We interrupt your car dance party to Ariana x Nicki to bring you this important test alert: #bcpoli #cdnpoli pic.twitter.com/Vtk2mCSXGe
— Ashley Wadhwani (@ashwadhwani) May 9, 2018
B.C. completed its first round of testing for a new nationwide emergency alert system on Wednesday, but not everyone got the message.
The alert was scheduled to go off on cellphones with an LTE connection, radio and broadcast TV at 1:55 p.m. PST.
British Columbians took to social media with mixed reviews.
Some people with Android phones reported getting the text message a whole two minutes late. Others said they didn’t receive a text message at all. And not all broadcast TV platforms showed the alert.
A request for comment has not yet been returned from Emergency Preparedness BC.
Alert Ready, the company behind the alert system, has a list of reasons online why some may not receive the alert on their phone.
Not all cellphones are compatible with the system, the company says. Phone users can check their compatibility based off certain wireless carriers online.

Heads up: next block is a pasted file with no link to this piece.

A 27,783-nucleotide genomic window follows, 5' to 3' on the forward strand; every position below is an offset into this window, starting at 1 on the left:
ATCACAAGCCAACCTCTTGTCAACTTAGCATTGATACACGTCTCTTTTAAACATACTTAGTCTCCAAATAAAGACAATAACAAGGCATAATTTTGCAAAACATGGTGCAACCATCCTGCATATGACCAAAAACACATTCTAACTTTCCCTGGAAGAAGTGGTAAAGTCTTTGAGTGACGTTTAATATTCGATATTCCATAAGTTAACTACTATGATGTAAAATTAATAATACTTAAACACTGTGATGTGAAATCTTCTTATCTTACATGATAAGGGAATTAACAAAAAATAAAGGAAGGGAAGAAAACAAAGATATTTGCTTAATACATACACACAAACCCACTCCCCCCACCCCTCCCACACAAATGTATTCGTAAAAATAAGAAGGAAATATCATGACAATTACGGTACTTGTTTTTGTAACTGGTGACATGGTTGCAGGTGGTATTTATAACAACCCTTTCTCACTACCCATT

The mobile device also must be connected to LTE, which involves turning cellular data on, even while connected to wireless internet.
TELUS tech support staff also suggested those who didn’t receive the alert may need to update their phone software.
Hey there! Sorry to hear you didn't get the alert. 1) Is your device on the list of compatible devices:https://t.co/upnJ2dRwu3 2) Do you have LTE enabled 3) Is your device's software up to date?
— TELUS Support (@TELUSsupport) May 9, 2018
And for those who received a “presidential alert,” that’s because the phone was purchased in the U.S., according to Alert Ready.
The Canadian Radio-television and Telecommunications Commission ordered wireless providers to implement the alert system to distribute warnings of imminent safety threats, such as tornadoes, floods, Amber Alerts or terrorist threats earlier this year.
Mobile users in Ontario and Quebec were supposed to receive alerts on their devices Monday as part of a test of the regulator-mandated warning system, which was supposed to be fully in place by April 6.
No alerts were registered on devices in Quebec, while only some mobile subscribers in Ontario received the signal.
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